RICHLAND — A cigarette tossed into a flower pot is suspected to have sparked the fire that heavily damaged a popular Mexican restaurant that has been in Richland for 22 years.
Most of the fire damage in an early-morning blaze burned between the ceiling and roof, but it was too soon Thursday to know when Isla Bonita might reopen.
"It's pretty bad," owner Greg Garcia said about 10 hours after the blaze was discovered. "We don't know yet (how bad it is inside). ... We're waiting for the insurance people."
Richland fire crews were called to the restaurant at 1524 Jadwin Ave. at 2:40 a.m. for a smoke investigation, said Battalion Chief Curt Walsh.
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When the first unit arrived, they saw the 4,500-square-foot building was on fire and requested backup. Four engines and two aerial ladder trucks from Richland, Kennewick and Hanford fire departments and Benton Fire District 4 helped battle the blaze.
"It was just starting to break through an overhang on the main entrance door," Walsh said. "We were able to stop it, but it entered an area between the roof and ceiling."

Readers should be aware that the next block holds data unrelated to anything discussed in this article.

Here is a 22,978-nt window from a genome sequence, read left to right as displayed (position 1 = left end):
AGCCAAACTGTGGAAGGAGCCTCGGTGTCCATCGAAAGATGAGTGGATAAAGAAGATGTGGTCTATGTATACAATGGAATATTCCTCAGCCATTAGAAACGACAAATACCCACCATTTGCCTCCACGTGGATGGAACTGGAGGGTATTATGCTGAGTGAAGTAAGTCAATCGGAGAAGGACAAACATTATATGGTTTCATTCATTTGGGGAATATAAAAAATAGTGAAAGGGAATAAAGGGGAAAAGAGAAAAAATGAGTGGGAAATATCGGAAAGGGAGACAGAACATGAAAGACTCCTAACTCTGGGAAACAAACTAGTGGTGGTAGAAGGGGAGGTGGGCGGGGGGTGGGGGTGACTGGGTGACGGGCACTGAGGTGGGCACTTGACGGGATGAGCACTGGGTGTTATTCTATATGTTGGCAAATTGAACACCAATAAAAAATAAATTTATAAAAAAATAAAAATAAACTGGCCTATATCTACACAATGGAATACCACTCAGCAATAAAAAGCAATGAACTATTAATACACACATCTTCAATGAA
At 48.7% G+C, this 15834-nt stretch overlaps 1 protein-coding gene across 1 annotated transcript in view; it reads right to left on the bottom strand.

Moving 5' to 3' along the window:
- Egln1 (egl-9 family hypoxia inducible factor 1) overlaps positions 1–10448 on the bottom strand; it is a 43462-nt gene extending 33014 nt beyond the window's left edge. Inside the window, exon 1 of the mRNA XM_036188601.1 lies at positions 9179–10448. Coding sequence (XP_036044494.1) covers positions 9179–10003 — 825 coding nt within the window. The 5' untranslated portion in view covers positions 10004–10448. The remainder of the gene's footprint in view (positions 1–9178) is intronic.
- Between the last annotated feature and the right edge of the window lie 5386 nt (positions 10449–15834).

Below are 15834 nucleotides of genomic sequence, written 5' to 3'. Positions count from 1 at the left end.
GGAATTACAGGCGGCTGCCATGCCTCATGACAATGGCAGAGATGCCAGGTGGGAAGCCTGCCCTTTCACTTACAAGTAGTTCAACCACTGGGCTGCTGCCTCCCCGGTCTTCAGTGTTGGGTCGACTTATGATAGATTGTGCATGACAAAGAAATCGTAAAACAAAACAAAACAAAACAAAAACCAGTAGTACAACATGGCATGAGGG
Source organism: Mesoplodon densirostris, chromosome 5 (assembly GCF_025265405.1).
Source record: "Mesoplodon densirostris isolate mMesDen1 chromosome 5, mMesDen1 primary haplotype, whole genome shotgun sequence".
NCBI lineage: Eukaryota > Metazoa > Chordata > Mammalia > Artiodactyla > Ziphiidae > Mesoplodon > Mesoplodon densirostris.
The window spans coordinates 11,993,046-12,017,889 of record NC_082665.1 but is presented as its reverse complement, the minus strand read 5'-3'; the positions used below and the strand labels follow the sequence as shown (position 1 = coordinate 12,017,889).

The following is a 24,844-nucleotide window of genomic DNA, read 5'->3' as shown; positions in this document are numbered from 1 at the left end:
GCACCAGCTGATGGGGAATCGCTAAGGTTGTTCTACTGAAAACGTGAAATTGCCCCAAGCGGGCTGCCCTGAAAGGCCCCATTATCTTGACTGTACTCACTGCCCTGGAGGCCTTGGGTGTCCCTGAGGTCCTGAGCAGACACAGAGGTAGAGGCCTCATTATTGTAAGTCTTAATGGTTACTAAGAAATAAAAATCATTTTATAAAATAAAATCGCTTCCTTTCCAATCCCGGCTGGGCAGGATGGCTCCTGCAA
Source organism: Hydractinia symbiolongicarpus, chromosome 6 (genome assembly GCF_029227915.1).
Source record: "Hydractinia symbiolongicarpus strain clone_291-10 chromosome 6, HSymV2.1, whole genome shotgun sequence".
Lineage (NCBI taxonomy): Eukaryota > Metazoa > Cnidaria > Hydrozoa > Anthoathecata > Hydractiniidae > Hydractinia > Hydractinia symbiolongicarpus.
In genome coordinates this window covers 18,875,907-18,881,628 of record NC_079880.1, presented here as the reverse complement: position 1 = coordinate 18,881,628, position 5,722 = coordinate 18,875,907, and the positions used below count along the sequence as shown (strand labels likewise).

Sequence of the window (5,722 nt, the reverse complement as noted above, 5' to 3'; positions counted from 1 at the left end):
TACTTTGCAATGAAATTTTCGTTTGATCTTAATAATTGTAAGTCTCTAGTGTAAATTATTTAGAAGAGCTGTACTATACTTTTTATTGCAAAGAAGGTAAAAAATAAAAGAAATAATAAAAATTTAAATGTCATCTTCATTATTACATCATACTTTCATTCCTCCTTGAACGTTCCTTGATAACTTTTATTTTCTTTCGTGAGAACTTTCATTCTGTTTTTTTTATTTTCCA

Flames quickly spread to about two-thirds of the building through that 4-foot space, he said.
"Those types of fires are notoriously challenging," Walsh said. "It's tough to fight it from below. It's tough to fight it from above."
Each time a firefighter punched a hole into the ceiling or roof, they found flames, he said.
Richland Fire Chief Grant Baynes said the fire crews made a good, fast attack on the fire. The roof collapsed, but firefighters did a good job of stopping it before the building burned to the ground, he said.
The fire was out by about 5 a.m. Fire crews and investigators stayed all morning to try to find the cause.
It was a busy, sleepless night for Richland firefighters Wednesday. Just two hours before the restaurant fire, crews were called to a fire at the Shoreline Village apartment complex at 2555 Duportail St.
That fire, however, quickly was contained and damage was limited to the deck, Walsh said. The cause also remains under investigation.
Baynes said it's possible both fires might have started in flower pots that had been used to put out cigarettes.
"We're seeing too many fires like this," Baynes said, urging people to be cautious.
Garcia said he thinks somebody walking by the front of the restaurant may have put a cigarette in one of the planters near the front entrance.
The fire appeared to have started by the left column at the front door, went straight up, crossed to the building and spread to the ceiling and roof, officials said.
The restaurant, which has 14 employees, closed at 10 p.m. Wednesday.